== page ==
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Katikati Taiao Positive Pathways

Katikati Taiao Positive Pathways

The transition from high school to the real world can be daunting for young people, especially if they don’t have a clear tertiary education or employment pathway to follow.

An estimated 200 or more rangatahi living between Waihi Beach and Te Puna are classified as ‘NEETs’ – that is, young people who are Not in Education, Employment or Training. Many don’t posses the soft skills required to take that next step such as the ability to write a CV, present themselves well at an interview, or know how to access training opportunities or local cadetships.

Those issues and more, are now being addressed through a ‘Positive Pathways for Rangatahi’ project that has just been launched by Katikati Taiao.

Providing the Right Support

The charitable trust strives to grow connections, increase inclusiveness and build resilience in the local community. Many of their projects focus on improving Katikati’s natural environment but their new initiative is aimed squarely at the town’s youth who have already left, or are about to leave, school.

“If they aren't going to university or polytechnic then they are often completely unprepared for the outside world,” explains Katikati Taiao Trustee Jenny Hobbs.

“One of the barriers to young people in Katikati accessing anything is the cost of transport to Tauranga. And other programmes in this space are usually a one-off. So they get help, they get into something, and then that’s the end of the support. Statistics show that young people might try three or more times to be employed before they might find something that's more long-term and suits them. They need to have mentoring, coaching and someone to help them navigate the system - maybe for up to five years.”

Youth Navigator Required

The idea for Positive Pathways arose out of a detailed research project called ‘Hearts and Minds’. Katikati Taiao Chairman Paul O’Neil says a number of youth engagement events were held to ask rangatahi what they wanted to see in Katikati, what barriers existed and where the gaps were. That transition from high school into real life emerged as a big area of concern.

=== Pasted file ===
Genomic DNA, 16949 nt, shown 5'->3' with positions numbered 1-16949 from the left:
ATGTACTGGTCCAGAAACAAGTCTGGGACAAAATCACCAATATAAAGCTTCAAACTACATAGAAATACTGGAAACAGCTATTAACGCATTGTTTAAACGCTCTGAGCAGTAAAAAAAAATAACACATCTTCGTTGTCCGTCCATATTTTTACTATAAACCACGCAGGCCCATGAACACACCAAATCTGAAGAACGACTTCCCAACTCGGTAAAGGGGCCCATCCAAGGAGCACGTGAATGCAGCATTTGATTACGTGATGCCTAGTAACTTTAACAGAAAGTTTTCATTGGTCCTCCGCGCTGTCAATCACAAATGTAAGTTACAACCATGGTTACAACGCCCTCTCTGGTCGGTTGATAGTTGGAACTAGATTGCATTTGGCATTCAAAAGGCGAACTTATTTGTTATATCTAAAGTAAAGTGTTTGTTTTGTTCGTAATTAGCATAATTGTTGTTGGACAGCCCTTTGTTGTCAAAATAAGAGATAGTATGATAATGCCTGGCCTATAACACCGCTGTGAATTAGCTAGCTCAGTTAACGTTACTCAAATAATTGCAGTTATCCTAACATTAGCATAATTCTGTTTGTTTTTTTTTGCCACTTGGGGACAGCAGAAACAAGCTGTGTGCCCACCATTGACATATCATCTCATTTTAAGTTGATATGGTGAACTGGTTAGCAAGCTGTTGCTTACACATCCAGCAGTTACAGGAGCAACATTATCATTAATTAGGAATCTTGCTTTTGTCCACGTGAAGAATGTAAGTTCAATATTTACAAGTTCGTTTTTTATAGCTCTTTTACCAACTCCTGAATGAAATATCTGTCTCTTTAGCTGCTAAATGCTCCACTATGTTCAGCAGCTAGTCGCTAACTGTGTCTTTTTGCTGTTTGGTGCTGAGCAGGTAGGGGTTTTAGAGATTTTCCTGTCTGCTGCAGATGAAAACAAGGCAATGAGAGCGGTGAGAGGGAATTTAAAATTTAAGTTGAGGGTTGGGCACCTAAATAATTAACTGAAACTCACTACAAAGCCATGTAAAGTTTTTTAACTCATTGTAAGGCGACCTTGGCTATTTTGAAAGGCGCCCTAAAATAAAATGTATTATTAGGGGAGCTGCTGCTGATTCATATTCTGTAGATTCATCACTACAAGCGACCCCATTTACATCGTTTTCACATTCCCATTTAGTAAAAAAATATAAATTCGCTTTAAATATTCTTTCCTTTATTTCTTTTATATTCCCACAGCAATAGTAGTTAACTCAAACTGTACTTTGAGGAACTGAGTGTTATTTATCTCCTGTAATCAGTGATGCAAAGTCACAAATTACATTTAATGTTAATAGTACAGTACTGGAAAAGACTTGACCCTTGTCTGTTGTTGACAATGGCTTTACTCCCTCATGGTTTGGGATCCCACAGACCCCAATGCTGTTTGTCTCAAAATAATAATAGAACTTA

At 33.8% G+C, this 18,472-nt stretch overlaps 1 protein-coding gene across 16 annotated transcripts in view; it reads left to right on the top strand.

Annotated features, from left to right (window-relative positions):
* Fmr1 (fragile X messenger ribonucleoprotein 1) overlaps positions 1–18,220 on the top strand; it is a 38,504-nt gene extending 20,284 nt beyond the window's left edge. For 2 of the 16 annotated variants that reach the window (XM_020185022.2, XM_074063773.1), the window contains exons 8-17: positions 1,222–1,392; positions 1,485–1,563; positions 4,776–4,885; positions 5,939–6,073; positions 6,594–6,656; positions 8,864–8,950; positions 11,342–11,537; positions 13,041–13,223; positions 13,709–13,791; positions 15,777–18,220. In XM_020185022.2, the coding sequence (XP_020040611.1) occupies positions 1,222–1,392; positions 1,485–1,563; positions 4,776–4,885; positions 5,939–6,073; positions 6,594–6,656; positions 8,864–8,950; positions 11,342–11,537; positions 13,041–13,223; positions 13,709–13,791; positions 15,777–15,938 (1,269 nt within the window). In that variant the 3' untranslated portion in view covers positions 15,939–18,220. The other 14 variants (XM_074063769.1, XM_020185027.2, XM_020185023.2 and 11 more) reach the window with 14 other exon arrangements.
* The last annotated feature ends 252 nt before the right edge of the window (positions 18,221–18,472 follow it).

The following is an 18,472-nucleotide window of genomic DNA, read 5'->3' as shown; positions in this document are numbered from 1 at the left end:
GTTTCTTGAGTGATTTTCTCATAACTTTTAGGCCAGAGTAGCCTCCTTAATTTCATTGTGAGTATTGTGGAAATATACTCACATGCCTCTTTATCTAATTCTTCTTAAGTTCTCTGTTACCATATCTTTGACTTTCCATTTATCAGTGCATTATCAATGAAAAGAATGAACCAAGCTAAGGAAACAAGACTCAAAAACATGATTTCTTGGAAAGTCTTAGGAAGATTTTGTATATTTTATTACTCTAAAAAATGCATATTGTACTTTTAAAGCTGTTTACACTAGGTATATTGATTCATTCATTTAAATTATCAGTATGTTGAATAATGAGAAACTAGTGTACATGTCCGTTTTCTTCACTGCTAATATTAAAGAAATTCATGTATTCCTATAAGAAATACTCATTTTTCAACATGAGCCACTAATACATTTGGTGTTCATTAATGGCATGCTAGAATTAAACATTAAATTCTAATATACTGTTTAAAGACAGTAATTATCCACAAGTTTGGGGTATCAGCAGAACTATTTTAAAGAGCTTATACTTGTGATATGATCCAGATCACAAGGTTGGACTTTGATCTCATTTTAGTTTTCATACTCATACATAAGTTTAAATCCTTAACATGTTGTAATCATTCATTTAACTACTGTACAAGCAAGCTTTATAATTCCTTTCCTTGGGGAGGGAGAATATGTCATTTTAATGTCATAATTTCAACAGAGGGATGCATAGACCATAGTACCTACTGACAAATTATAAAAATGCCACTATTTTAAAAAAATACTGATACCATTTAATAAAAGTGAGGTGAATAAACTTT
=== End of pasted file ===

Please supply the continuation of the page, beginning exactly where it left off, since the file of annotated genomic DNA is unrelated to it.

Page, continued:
“Another key theme which came up in the Hearts and Minds research was the need for emotional training and emotional intelligence - being able to cope with the ups and downs and knock backs. That came through quite strongly.”

A ‘Youth Navigator’ will now be employed by Katikati Taiao to help guide local NEETs and rangatahi facing job losses due to COVID-19 so they can move forward. They will deliver a ‘Licence to Work’ programme to teach those important soft skills and a 12 seater mini-van will be purchased so rangatahi can be transported to events, training courses, work experience, volunteer opportunities and workplace site visits.

“The Youth Navigator will provide encouragement and assistance in identifying appropriate opportunities for each young person. They will also act as a facilitator between youth and employers to ensure a smoother transition into long-term employment,” Paul says.

This initiative is being co-sponsored locally by Tamawhariua Health & Social Services and

Katikati Community Centre which have an MOU to advance this mahi. Former Western Bay District Councillor David Marshall will lead the new project, having spent 12 months undertaking detailed research on what was needed.

Paul is confident of success given that it’s not driven from the top down – instead, youth have articulated what they want and need and Positive Pathways has been designed accordingly.

Funding Secure

Initial funding of $135,000 is being obtained from several sources including a $30,000 grant from BayTrust. The Department of Internal Affairs, TECT and Katikati’s Community Resource Centre have also contributed.

Katikati Taiao has signed a five year partnership with the Department of Internal Affairs to take part in a community-led development programme, and Positive Pathways for Rangatahi is one of the first major projects to emerge from that deal.

“Further down the track we’re reasonably confident of getting some longer term funding from MBIE’s He Poutama Rangatahi – Youth Employment fund to allow the project to sustain itself well into the future,” Paul says.

Katikati Taiao is grateful for the financial support received and hopes to work in collaboration with Katikati College, particularly to advance horticultural education and employment opportunities in the region.

“We have now got the time and the resources we need to make an impact in the community and achieve those positive outcomes we’re after.”